-Ominous warning from Dave Mallory (Boris Karloff) in “Night Key”
By 1937, Universal Studios was changing. The Laemmle’s had sold the studio, the classic logo with the airplane circling the globe had been replaced and the ever-present horror films were nowhere to be seen. Boris Karloff remained under contract but since he had become so entrenched in scary pictures, Universal wasn’t sure what to do with him. After several projects fell through, Karloff found himself headlining a thriller called Night Key.
Karloff plays an elderly inventor named Dave Mallory who has spent the last fifteen years trying to perfect a new wireless alarm system that uses light projection. Time is running out as Mallory is going blind, so he’s eager to sell his new system. His attorney has arranged a meeting with Stephen Ranger, Mallory’s former employer who stole a previous alarm system from him and has amassed a fortune. Mallory trusts his attorney to secure his future as well as that of his daughter Joan Mallory (Jean Rogers, Flash Gordon). However, the attorney is working with Ranger and, once again, Mallory is cheated out of success. But this time, he decides to seek revenge by using a device that proves the old security system is fallible. Unfortunately, master criminal “The Kid” becomes aware of this device and decides to use Mallory, which sets a series of events in motion with several lives in the balance, including that of Joan Mallory.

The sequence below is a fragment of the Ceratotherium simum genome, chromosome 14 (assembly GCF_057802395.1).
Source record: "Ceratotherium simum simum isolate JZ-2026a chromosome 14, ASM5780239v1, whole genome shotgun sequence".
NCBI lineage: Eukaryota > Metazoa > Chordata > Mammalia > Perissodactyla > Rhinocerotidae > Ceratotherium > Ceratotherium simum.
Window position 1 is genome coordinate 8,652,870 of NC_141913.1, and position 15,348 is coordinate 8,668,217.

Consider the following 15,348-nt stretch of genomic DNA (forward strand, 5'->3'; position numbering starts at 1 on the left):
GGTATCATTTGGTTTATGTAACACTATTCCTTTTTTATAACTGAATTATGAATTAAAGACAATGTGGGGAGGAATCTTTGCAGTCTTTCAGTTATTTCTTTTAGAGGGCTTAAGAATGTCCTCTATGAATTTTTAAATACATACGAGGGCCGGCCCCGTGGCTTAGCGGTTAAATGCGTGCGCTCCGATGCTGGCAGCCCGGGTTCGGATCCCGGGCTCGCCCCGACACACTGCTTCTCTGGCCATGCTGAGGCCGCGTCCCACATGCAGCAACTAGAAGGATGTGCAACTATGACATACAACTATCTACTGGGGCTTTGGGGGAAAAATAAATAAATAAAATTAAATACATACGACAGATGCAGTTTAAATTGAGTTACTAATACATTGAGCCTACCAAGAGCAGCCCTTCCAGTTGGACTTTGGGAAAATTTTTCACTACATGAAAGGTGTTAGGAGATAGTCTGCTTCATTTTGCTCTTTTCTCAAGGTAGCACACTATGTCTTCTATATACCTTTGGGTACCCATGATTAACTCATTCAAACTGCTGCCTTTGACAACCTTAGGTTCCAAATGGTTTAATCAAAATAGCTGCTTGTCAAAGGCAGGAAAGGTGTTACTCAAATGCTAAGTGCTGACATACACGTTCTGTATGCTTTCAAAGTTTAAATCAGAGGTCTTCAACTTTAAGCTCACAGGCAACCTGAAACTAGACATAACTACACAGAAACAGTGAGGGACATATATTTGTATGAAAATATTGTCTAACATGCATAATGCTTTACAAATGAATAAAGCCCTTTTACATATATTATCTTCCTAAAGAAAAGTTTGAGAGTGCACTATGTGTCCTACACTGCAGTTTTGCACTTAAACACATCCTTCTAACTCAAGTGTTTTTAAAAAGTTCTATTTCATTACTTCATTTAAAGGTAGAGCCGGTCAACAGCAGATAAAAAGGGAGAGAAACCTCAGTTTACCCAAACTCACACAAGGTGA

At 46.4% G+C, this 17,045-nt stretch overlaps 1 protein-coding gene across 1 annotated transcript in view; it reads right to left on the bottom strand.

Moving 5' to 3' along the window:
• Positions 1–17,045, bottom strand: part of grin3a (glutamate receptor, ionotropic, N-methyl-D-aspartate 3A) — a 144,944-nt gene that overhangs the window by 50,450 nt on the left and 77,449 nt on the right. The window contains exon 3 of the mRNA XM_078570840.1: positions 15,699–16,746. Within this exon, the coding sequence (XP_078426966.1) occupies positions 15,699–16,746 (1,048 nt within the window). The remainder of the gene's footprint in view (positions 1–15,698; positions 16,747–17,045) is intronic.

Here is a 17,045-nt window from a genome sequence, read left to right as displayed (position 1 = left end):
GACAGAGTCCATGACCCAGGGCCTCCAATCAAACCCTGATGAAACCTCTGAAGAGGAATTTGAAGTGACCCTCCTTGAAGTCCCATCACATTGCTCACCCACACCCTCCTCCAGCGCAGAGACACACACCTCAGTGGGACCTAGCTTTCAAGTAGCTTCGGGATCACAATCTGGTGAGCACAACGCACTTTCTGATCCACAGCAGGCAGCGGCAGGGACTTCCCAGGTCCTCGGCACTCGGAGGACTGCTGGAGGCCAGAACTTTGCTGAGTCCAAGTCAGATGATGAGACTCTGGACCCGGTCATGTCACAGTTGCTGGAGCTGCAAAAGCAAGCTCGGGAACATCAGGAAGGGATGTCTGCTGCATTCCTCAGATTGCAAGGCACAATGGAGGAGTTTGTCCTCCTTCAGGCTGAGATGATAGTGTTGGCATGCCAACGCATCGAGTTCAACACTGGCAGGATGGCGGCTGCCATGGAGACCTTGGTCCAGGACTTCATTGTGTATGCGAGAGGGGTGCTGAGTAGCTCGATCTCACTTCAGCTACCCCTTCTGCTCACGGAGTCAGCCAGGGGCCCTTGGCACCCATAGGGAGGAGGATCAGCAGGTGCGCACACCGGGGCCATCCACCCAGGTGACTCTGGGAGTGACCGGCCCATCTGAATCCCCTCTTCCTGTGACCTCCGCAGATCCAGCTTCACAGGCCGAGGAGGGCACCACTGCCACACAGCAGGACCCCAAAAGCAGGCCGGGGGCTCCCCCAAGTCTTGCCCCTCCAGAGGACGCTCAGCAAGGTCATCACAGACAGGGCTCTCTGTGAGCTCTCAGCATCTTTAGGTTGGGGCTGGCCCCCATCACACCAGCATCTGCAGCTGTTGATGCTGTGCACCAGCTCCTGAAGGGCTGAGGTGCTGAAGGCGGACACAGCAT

Karloff does a wonderful job of portraying an elderly scientist here and, for a change, he isn’t mad nor does he have unscrupulous plans. Here, is simply out to prove his new alarm system is better. Of course, we have the usual love interest to help the story move along as Joan is initially followed and then romanced by security guard Jimmy Travers (J. Warren Hull, The Walking Dead). Alan Baxter turns in a fun performance as gangster “The Kid” while keen eyes will recognize Samuel S. Hinds (Stephen Ranger) from countless films including the Dr. Kildare series as well as Pa Bailey from It’s A Wonderful Life (1947).
Night Key isn’t necessarily a classic and it never really rises above a standard B picture. However, Karloff’s presence elevates the movie and it really is great fun to see him in a slightly different type of role. The movie received good reviews at the time, especially Karloff’s versatility. However, the movie is often overlooked despite being part of the original Shock TV package. Watch the trailer and seek it out on DVD as it deserves to be part of your Karloff collection. It’s readily available either as part of The Boris Karloff Collection or individually through the Universal Vault Series.
Next time, we take a look at a very different Karloff performance from the same year…West of Shanghai!